The Prime Minister hit the nail on the head when he recently spoke to the fact that economic growth without social development is undesirable. And Hilary Beckles agreed by saying that this is what has happened in Trinidad, because while they were seeing high levels of growth, they failed to develop the social infrastructure, and so many were left behind with very low moral standards on top of it. Sounds like how we have developed in Jamaica, doesn't it?

As I reflected on these things, I compared it to conversations I have had with many successful business leaders, such as Hon Dennis Lalor, Hon Butch Stewart, Don Wehby, and Butch Hendrickson. These are people I enjoy speaking to and working with, as when you speak with them you get a different perspective on development, than for example the email I received about fighting against the small man on the Hip Strip.

And I would extend that even to some politicians, who suffer from the same “poverty of the mind” as the person who sent me the email.

This “poverty of the mind” is in fact what is holding back Jamaica. I have always maintained that poverty is more defined by how we think than the physical assets we own. When you listen to the stories of many of the very successful business people in Jamaica today, who were by societal standards economically poor, what you pick up is that even though initially they did not have material wealth, their minds were very fertile and prosperous, and that is what allowed them to become successful.

The irony also is that many people who say the rich should be taxed to help the poor man don't realise the difficulties they had to overcome to reach where they are. One trait I find among all the moguls mentioned above is that they never thought they were entitled to anything they didn't work for.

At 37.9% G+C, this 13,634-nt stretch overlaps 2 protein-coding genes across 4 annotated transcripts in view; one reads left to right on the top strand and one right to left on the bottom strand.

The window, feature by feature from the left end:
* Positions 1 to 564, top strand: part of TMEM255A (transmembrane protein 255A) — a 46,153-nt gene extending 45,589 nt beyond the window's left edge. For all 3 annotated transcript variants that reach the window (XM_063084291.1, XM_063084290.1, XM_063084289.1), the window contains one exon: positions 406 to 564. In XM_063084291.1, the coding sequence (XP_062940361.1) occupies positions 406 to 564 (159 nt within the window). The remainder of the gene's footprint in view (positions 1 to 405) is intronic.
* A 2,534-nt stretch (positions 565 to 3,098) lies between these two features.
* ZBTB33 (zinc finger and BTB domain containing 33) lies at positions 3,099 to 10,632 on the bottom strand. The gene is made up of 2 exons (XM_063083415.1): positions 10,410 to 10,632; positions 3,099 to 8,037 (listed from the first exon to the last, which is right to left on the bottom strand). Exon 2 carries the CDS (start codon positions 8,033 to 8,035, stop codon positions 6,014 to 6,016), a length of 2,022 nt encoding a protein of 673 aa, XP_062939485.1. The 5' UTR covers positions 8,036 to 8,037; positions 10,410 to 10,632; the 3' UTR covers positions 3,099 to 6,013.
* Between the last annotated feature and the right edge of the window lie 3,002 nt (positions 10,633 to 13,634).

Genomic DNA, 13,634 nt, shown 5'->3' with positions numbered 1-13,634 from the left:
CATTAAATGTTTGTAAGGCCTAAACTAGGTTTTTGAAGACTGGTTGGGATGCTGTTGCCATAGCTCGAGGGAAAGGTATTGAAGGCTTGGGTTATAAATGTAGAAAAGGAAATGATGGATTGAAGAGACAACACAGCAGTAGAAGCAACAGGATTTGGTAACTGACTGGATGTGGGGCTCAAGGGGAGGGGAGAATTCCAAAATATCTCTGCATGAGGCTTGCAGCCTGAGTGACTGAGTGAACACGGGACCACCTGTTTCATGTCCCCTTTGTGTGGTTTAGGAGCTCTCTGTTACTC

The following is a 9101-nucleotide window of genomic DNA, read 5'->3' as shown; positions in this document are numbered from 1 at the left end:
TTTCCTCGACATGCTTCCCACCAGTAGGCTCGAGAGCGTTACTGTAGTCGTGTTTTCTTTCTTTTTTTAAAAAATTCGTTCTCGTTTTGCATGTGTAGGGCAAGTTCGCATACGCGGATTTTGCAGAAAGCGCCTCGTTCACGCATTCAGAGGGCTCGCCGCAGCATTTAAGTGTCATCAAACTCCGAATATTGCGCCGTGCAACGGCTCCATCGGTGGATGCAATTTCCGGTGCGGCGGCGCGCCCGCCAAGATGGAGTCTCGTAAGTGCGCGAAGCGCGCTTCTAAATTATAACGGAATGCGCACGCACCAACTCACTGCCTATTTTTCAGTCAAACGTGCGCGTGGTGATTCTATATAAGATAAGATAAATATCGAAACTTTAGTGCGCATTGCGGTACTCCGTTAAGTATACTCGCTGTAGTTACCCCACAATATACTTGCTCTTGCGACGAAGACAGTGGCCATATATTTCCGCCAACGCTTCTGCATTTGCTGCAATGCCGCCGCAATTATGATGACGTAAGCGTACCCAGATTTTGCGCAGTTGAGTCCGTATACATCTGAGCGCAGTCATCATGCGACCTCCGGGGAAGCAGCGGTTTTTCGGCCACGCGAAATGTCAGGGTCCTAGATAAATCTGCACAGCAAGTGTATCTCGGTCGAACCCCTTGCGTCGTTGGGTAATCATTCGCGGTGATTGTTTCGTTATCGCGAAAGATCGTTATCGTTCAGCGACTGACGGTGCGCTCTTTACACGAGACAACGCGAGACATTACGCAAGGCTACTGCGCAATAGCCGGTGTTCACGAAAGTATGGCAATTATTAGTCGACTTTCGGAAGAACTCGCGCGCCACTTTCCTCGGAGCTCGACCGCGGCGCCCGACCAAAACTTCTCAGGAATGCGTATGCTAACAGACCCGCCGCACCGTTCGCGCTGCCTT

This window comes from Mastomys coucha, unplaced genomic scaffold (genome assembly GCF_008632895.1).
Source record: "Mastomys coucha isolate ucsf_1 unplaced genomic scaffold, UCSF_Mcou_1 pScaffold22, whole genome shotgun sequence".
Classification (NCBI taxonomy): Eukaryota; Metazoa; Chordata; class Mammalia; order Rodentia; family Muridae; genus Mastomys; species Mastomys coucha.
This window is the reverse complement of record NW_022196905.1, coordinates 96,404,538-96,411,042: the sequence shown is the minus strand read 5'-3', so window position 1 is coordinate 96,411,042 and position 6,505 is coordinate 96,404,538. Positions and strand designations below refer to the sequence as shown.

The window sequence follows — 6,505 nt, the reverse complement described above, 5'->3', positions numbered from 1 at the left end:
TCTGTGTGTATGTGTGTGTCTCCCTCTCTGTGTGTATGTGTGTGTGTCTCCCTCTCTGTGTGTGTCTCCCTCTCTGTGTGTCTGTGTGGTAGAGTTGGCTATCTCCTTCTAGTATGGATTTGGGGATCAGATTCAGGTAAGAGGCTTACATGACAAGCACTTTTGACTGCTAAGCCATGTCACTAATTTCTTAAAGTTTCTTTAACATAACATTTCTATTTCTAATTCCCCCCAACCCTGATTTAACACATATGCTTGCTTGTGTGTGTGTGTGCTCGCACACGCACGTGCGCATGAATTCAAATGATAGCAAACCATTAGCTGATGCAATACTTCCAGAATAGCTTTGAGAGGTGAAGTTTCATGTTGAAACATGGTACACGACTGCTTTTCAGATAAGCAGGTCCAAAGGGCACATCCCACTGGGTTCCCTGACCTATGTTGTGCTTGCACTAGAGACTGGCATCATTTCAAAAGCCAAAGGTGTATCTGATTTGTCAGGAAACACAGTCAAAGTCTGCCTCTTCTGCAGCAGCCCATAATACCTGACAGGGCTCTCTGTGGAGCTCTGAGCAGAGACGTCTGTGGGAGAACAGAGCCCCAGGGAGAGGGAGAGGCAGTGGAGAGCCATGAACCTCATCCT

A serious problem that we face in Jamaica is a culture of entitlement that is ingrained in some of us. I saw a woman with nine children on the TV news one night, saying that she is suffering and the Government has done nothing to help her with her nine children.

Or we can even look at middle-class people who are in jobs and think that the employer owes them a favour, and so if they do what they are employed to do they must be compensated, or feel an entitlement to extend a long holiday weekend. And if the employer should dare to dismiss them, then they simply take the company to the IDT, where most times they will win.

Of course, this culture of entitlement receives strong support from political platforms, and is supported through legislation such as our labour laws which encourage unproductive behaviour and informal employment.

Over the years many have been mystified by the fact that despite Jamaica's obvious competitive advantages, such as in music, sports, bauxite, tourism, etc, we are still unable to develop as a country. Blessed with all these natural advantages, why are we still a poor country? Little Antigua boasts GDP per capita of US$18,000, while a much larger, resource-rich country like Jamaica is struggling at a mere US$5,000.

Or we wonder why indiscipline runs rampant in Jamaica, along with crumbling infrastructure and high crime. Why are we able to produce some of the best musical artistes in the world and the best athletes globally, yet with all of that we are still poor and struggling with economic and social challenges?

The problem is that we suffer from a poverty of the mind, which has been fed by the direction of some of our leaders over the years. The comment by the PM is to me a signal of this recognition, and must now be backed up by action.

If we are to move forward - one example being the development of the Hip Strip - it can only happen if we change our mindset, and stop thinking about poverty as our priority (such as what we can do for the poor) and start thinking about wealth creation (such as how we can make everyone better).